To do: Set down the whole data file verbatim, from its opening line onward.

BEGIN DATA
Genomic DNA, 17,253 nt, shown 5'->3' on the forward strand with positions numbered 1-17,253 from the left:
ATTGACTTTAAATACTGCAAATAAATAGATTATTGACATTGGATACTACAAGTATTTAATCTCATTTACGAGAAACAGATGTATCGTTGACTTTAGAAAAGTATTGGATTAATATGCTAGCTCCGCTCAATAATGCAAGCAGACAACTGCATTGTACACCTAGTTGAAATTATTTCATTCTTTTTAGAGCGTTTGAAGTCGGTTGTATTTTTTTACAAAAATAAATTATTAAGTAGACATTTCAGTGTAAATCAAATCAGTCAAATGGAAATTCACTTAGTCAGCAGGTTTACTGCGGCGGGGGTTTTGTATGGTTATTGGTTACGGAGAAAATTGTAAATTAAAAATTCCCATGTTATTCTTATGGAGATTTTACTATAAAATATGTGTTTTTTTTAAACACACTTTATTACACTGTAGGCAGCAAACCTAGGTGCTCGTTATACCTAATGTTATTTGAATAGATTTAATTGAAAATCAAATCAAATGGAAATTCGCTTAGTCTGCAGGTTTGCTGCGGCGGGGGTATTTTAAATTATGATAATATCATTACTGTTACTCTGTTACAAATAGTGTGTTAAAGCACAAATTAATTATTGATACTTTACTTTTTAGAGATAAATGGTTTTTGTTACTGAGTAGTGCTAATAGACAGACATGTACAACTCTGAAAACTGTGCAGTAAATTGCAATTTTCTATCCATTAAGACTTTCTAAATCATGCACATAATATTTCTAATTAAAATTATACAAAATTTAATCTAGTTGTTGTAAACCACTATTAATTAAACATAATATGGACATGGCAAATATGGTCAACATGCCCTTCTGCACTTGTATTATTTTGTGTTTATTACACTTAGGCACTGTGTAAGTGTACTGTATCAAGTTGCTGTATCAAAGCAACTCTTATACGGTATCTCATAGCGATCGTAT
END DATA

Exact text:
Genomic DNA, 17,253 nt, shown 5'->3' on the forward strand with positions numbered 1-17,253 from the left:
ATTGACTTTAAATACTGCAAATAAATAGATTATTGACATTGGATACTACAAGTATTTAATCTCATTTACGAGAAACAGATGTATCGTTGACTTTAGAAAAGTATTGGATTAATATGCTAGCTCCGCTCAATAATGCAAGCAGACAACTGCATTGTACACCTAGTTGAAATTATTTCATTCTTTTTAGAGCGTTTGAAGTCGGTTGTATTTTTTTACAAAAATAAATTATTAAGTAGACATTTCAGTGTAAATCAAATCAGTCAAATGGAAATTCACTTAGTCAGCAGGTTTACTGCGGCGGGGGTTTTGTATGGTTATTGGTTACGGAGAAAATTGTAAATTAAAAATTCCCATGTTATTCTTATGGAGATTTTACTATAAAATATGTGTTTTTTTTAAACACACTTTATTACACTGTAGGCAGCAAACCTAGGTGCTCGTTATACCTAATGTTATTTGAATAGATTTAATTGAAAATCAAATCAAATGGAAATTCGCTTAGTCTGCAGGTTTGCTGCGGCGGGGGTATTTTAAATTATGATAATATCATTACTGTTACTCTGTTACAAATAGTGTGTTAAAGCACAAATTAATTATTGATACTTTACTTTTTAGAGATAAATGGTTTTTGTTACTGAGTAGTGCTAATAGACAGACATGTACAACTCTGAAAACTGTGCAGTAAATTGCAATTTTCTATCCATTAAGACTTTCTAAATCATGCACATAATATTTCTAATTAAAATTATACAAAATTTAATCTAGTTGTTGTAAACCACTATTAATTAAACATAATATGGACATGGCAAATATGGTCAACATGCCCTTCTGCACTTGTATTATTTTGTGTTTATTACACTTAGGCACTGTGTAAGTGTACTGTATCAAGTTGCTGTATCAAAGCAACTCTTATACGGTATCTCATAGCGATCGTAT